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Zimbabwe Electricity Supply Authority Increases Tariffs, Angers Consumers

  • Gibbs Dube
  • Jonga Kandemiiri

ZESA spokesman Fullard Gwasira said the power regulator increased rates from 7.53 to 9.83 cents a kilowatt hour, adding that this is the lowest in the Southern African region where rates run 13-14 cents a kilowatt hour

The Zimbabwe Electricity Regulatory Commission has approved the Zimbabwe Electricity Supply Authority’s request for a 31 percent tariff increase starting in September intended to bolster the state power utility’s financial position and to reduce power blackouts.

ZESA spokesman Fullard Gwasira said the power regulator increased the rates from 7.53 to 9.83 cents per kilowatt hour. He said this is the lowest in the Southern African region where electricity charges currently range from 13 to 14 cents a kilowatt hour.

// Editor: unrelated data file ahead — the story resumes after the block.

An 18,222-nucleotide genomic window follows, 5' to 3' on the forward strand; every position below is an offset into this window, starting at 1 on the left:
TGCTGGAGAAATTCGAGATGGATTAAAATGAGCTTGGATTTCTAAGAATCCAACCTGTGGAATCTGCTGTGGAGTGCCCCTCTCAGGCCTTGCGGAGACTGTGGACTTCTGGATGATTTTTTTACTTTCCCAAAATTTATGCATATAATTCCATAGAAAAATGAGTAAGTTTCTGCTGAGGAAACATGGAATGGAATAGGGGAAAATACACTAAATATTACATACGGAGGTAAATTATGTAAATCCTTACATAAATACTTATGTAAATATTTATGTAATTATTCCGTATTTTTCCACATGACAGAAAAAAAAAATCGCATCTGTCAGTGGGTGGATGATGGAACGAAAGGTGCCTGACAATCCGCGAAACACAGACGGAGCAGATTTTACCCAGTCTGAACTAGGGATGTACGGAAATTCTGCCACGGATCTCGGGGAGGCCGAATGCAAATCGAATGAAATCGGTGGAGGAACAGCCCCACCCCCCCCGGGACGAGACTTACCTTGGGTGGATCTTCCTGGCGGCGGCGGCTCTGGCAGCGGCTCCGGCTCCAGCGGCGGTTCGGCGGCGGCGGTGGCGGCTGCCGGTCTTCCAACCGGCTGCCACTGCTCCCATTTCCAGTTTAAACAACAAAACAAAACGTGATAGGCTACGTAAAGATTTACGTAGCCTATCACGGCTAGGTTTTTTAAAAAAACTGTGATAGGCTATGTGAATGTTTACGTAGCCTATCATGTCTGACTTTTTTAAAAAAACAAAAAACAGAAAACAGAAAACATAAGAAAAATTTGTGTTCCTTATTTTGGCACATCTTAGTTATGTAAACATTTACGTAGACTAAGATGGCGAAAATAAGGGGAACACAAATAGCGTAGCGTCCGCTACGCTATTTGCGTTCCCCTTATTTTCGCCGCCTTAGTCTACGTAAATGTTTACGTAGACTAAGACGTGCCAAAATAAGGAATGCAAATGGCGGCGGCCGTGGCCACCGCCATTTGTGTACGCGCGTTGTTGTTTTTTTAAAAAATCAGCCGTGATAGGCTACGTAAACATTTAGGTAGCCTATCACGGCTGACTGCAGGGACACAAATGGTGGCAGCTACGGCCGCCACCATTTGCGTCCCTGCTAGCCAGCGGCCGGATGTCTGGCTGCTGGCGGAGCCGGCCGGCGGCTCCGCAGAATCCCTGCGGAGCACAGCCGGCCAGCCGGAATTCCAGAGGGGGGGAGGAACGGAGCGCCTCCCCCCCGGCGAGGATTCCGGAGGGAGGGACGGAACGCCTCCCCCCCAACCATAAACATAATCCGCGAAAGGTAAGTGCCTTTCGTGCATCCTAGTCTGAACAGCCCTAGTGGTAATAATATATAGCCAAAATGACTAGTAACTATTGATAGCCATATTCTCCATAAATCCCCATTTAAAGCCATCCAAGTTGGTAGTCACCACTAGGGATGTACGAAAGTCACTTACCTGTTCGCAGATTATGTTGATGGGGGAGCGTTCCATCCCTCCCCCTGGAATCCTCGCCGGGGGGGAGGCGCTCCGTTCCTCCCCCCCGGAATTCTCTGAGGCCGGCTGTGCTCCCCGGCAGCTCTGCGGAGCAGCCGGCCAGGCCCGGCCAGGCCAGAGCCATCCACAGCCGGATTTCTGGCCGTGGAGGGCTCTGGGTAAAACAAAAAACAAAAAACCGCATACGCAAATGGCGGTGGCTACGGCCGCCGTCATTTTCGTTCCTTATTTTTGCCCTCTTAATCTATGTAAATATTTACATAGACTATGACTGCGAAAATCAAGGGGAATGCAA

Gwasira said the rise was needed to fund an expansion of power production capacity. The country needs to tap 2,200 megawatts but the parastatal is producing only 1,300.

Gwasira said ZESA also intends to use the additional revenue to buy modern equipment to address billing problems which have angered consumers and advocates.

Bulawayo Progressive Residents Association Director Roderick Fayayo said ZESA’s rate increases were poorly timed. "What ZESA is doing defies logic because many Zimbabweans cannot afford to pay the current tariffs," Fayayo said.

Harare Residents Trust spokesman Precious Shumba told VOA reporter Jonga Kandemiiri that residents were very much opposed to the rate increases.

The parastatal recently said it will purchase some 6 million energy-conserving light bulbs at a cost of US$12 million, aiming to free up some 200 megawatts for commercial use.

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